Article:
Korea and Beyond
Edited By Marion Eggert, Felix Siegmund and Dennis Würthner
Early Chosŏn Painting, Social Reorganization, and the Knowledge of Chinese Literati Arts – Burglind Jungmann
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Early Chosŏn Painting, Social Reorganization, and the Knowledge of Chinese Literati Arts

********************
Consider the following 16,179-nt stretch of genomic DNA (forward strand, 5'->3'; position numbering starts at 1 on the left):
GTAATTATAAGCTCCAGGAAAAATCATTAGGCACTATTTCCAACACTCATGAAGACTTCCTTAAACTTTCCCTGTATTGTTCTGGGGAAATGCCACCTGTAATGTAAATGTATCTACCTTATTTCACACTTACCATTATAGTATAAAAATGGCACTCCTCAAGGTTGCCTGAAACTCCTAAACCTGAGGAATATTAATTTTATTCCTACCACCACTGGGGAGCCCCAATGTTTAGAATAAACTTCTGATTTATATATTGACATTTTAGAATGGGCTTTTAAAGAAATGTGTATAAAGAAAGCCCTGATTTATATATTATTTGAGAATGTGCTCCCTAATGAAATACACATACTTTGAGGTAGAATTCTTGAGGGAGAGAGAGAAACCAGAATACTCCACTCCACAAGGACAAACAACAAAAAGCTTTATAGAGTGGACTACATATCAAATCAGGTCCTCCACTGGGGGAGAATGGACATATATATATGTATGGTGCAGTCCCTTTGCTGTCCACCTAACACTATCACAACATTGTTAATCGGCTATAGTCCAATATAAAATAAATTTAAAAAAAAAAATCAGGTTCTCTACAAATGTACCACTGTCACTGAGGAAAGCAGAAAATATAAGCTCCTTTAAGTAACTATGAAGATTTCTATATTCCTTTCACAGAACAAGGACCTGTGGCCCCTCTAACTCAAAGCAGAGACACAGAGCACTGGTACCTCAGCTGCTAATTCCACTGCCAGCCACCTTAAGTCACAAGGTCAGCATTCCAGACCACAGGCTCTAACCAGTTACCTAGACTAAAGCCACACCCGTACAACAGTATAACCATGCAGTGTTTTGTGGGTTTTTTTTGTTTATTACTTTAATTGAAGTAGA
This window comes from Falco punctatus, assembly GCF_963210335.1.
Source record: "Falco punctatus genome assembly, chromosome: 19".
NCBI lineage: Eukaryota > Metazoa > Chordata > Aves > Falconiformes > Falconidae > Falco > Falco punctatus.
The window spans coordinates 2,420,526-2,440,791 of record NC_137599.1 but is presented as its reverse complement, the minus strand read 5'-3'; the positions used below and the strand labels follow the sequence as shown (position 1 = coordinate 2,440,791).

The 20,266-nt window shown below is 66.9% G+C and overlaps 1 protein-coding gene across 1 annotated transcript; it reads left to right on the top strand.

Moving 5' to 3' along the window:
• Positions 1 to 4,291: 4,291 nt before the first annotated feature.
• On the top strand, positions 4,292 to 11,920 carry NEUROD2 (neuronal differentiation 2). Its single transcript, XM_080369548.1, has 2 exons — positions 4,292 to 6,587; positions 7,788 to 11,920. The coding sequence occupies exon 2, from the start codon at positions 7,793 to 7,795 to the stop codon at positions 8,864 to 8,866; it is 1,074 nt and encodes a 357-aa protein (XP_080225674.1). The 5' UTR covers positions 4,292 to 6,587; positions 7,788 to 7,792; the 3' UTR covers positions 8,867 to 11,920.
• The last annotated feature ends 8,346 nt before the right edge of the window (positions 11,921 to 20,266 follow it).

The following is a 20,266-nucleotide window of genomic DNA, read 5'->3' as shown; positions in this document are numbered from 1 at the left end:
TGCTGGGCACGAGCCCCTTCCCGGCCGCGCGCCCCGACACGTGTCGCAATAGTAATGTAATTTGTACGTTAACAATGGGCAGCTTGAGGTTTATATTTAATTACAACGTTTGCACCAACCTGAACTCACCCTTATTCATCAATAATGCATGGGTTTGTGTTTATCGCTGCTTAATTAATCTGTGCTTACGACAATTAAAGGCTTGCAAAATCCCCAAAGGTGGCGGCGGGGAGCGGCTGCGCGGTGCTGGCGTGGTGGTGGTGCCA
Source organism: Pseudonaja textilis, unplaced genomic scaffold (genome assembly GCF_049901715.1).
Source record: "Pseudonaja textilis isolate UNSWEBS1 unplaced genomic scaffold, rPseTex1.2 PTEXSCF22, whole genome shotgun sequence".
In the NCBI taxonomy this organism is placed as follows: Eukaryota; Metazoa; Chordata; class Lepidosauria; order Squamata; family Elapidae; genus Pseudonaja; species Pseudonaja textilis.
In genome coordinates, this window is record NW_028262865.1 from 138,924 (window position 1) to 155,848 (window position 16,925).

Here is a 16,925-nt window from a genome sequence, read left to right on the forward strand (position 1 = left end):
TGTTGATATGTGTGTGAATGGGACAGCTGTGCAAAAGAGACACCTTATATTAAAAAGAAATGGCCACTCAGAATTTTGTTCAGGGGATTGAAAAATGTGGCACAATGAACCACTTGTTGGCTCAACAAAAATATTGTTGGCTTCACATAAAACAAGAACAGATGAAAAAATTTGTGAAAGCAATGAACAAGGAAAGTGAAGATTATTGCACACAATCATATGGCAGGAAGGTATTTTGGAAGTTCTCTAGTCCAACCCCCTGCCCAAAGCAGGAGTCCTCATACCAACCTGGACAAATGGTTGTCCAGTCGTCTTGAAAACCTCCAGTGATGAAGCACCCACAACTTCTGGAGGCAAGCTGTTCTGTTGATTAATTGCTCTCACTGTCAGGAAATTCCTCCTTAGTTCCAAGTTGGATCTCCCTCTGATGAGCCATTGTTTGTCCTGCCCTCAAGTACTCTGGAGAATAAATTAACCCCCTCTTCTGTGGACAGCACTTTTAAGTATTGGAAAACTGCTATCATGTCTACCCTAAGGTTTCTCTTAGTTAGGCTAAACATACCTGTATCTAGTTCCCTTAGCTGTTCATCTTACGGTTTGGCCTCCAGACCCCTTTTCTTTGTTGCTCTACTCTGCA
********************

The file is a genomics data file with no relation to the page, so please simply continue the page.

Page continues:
In Korean art history cultural exchange with China, including theoretical literature, painting styles, and iconographies, has so far been regarded rather as a “transfer” of knowledge and skills from China to Korea, as a one-way road, so to speak. Moreover, debates about visual culture of the early Chosŏn dynasty (朝鮮, 1392–1910) have been dominated by concepts of the literati arts, particularly of landscape painting relating to earlier Chinese masters. In addition, the focus on the evolution of style throughout the history of painting has put Korean painting in a position of dependence on Chinese developments, a hierarchically inferior position in which Korean artists would hardly be able to compete with their Chinese models. In contrast, recent art historical studies, particularly in the fields of Chinese and Japanese art, have employed different methodological approaches for the examination of art and visual culture. Questions have been raised in relation to political, socio-economic, and cultural contexts asking, for instance, how patrons and how the gender and social standing of artists have manipulated art production, or how art was used as a means of communication and self-representation. In addition, the concept of “influence” has been questioned.1 Rather than thinking of a certain personal or regional style actively influencing another person or region, the emphasis is now on the actual agent and the perspective has been turned around. That means that the...
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